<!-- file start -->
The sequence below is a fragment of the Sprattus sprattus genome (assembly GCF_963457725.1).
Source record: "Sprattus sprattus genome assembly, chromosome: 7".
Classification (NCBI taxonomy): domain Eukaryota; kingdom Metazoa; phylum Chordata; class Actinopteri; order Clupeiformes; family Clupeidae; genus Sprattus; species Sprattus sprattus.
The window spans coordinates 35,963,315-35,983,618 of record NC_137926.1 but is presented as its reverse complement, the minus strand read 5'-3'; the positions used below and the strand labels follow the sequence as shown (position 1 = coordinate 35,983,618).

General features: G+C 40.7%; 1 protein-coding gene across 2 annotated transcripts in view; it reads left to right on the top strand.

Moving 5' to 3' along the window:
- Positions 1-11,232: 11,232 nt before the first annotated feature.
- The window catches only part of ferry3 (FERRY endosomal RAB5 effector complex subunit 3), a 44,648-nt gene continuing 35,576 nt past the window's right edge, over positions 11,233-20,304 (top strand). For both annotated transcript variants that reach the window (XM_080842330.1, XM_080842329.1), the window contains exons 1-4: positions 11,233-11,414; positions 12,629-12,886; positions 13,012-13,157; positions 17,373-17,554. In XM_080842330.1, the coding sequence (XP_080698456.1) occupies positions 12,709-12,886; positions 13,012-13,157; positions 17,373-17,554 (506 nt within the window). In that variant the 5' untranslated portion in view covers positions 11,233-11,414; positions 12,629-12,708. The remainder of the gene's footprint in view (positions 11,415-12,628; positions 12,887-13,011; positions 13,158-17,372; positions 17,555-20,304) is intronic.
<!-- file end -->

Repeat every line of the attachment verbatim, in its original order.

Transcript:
The sequence below is a fragment of the Sprattus sprattus genome (assembly GCF_963457725.1).
Source record: "Sprattus sprattus genome assembly, chromosome: 7".
Classification (NCBI taxonomy): domain Eukaryota; kingdom Metazoa; phylum Chordata; class Actinopteri; order Clupeiformes; family Clupeidae; genus Sprattus; species Sprattus sprattus.
The window spans coordinates 35,963,315-35,983,618 of record NC_137926.1 but is presented as its reverse complement, the minus strand read 5'-3'; the positions used below and the strand labels follow the sequence as shown (position 1 = coordinate 35,983,618).

General features: G+C 40.7%; 1 protein-coding gene across 2 annotated transcripts in view; it reads left to right on the top strand.

Moving 5' to 3' along the window:
- Positions 1-11,232: 11,232 nt before the first annotated feature.
- The window catches only part of ferry3 (FERRY endosomal RAB5 effector complex subunit 3), a 44,648-nt gene continuing 35,576 nt past the window's right edge, over positions 11,233-20,304 (top strand). For both annotated transcript variants that reach the window (XM_080842330.1, XM_080842329.1), the window contains exons 1-4: positions 11,233-11,414; positions 12,629-12,886; positions 13,012-13,157; positions 17,373-17,554. In XM_080842330.1, the coding sequence (XP_080698456.1) occupies positions 12,709-12,886; positions 13,012-13,157; positions 17,373-17,554 (506 nt within the window). In that variant the 5' untranslated portion in view covers positions 11,233-11,414; positions 12,629-12,708. The remainder of the gene's footprint in view (positions 11,415-12,628; positions 12,887-13,011; positions 13,158-17,372; positions 17,555-20,304) is intronic.